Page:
We've been talking about BitTorrent Bundles since last year, and I've since been keeping my eyes on how this distribution method develops. It started out as a very small experiment -- almost just a PR stunt -- for artists releasing music and bonus content for movies such as The Act of Killing. But now it seems the snowball has gotten to its necessary critical mass -- both in awareness of the platform and in its implementation. It's starting to really catch on.

 Every download is its own storefront. Which means every download increases in value, each time it’s shared.

So what's a paygate? Fans will only be able to download the Bundle a limited number of times before it becomes locked. BitTorrent says that this "ensures that the file’s value, and the original direct-to-fan transaction, is protected."

Thom Yorke Uses BitTorrent Bundles

Okay, so we've seen plenty of distribution models with this pay structure. Why is this significant? Other than utilizing the peer-to-peer technology which supports a decentralized internet, Matt Mason of BitTorrent explains:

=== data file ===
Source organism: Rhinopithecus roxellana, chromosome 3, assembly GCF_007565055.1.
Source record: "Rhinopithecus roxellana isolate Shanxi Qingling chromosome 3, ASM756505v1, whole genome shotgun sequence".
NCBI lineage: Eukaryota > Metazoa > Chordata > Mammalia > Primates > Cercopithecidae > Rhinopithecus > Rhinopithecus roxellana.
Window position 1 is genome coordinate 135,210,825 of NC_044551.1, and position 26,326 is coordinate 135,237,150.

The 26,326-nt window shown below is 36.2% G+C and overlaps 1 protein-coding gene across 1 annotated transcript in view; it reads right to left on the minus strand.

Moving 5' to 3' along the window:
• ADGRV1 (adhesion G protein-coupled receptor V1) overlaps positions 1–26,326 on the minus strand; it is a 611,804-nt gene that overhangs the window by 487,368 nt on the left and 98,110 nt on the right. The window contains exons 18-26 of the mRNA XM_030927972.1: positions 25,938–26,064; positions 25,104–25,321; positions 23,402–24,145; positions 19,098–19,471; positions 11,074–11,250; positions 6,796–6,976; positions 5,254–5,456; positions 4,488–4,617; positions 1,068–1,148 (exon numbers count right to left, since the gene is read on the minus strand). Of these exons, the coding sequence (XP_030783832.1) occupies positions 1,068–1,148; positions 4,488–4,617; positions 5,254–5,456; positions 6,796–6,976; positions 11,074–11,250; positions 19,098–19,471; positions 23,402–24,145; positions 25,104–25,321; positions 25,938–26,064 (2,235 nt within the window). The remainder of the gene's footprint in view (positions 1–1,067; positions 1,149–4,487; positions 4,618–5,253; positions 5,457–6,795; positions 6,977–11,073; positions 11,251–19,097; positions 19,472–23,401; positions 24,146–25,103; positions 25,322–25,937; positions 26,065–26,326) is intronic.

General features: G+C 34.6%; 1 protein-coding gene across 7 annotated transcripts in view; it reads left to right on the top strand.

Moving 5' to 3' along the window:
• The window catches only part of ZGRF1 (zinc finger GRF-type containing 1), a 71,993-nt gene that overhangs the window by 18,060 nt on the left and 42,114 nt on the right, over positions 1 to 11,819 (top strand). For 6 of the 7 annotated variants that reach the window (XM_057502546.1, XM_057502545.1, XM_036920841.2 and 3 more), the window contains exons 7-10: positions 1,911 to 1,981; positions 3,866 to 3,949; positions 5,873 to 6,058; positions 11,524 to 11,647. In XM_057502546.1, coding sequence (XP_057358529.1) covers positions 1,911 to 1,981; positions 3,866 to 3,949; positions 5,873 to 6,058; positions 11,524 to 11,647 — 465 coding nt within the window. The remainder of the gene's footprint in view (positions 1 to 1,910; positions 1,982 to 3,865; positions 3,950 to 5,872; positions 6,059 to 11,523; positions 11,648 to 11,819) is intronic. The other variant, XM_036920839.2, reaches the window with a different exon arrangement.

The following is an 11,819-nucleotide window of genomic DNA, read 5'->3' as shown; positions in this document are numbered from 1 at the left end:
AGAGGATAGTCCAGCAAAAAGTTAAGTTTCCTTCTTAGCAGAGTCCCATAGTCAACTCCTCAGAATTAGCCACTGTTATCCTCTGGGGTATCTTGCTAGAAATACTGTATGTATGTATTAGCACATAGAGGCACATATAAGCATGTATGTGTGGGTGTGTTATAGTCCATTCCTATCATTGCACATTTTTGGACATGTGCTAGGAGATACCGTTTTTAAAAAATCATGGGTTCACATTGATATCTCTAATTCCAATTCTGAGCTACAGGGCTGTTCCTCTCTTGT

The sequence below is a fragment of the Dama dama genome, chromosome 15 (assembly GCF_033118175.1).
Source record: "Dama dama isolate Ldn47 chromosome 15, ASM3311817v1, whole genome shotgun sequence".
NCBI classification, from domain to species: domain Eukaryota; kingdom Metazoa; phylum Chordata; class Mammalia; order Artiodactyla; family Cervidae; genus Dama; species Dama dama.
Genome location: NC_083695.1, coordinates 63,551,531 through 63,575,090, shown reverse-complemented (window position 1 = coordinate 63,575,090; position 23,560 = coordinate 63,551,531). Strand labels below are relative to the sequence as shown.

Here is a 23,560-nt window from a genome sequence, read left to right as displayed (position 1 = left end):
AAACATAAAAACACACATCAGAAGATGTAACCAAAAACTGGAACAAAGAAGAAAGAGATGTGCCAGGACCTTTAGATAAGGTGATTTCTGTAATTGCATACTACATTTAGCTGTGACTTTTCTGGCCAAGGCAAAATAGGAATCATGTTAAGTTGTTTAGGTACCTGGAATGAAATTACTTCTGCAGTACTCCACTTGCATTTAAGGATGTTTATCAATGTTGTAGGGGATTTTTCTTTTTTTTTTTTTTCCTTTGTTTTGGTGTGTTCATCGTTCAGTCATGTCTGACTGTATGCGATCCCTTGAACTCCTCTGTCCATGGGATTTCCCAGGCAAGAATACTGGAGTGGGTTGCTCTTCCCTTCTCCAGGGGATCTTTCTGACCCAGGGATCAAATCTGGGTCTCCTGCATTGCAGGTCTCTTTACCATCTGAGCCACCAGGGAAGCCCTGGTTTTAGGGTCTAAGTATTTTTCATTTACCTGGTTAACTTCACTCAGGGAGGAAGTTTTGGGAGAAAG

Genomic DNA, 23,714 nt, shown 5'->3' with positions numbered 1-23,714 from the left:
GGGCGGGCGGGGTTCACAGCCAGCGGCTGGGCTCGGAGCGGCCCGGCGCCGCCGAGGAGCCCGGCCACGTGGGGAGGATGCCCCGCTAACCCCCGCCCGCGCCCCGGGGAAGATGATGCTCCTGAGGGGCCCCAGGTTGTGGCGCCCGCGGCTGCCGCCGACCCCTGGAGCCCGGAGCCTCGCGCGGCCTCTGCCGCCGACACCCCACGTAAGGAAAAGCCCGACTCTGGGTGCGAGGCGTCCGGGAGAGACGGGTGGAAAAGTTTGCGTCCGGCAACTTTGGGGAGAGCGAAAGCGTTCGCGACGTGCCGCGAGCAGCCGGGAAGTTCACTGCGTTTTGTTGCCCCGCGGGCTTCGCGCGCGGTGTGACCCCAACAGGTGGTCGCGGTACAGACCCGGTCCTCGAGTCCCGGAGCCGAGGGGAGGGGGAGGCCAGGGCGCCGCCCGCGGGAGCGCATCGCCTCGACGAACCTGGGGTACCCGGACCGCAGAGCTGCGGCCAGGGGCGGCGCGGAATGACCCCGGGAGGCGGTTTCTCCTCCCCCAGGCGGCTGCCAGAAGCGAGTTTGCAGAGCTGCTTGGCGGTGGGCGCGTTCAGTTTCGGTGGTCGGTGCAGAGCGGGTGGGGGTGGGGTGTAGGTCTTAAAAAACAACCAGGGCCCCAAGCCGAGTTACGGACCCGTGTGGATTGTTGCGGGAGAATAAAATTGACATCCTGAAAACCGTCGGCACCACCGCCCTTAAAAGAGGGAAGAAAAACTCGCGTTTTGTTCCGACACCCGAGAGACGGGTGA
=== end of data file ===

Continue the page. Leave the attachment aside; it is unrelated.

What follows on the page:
"Yorke'�s partnership with BitTorrent also marks the launch of the BitTorrent Bundle with paygates, which allows artists to monetize their Bundle content directly. Fans can download the album here and pay using a credit card or PayPal in 140 currencies. The publisher covers the transaction fees and BitTorrent takes 10% after that."

The only thing that's missing from this is the fact that doing a simple torrent search for Thom Yorke's album still yields countless illegal downloading results. When we spoke to BitTorrent last year, their vision for Bundles was to flood piracy sites with legitimate content. It seems the jury is still out on that. Let us know what you think.

Interested in publishing content this way? You can become a publisher too.

Source: Tomorrow's Modern Boxes BitTorrent Bundle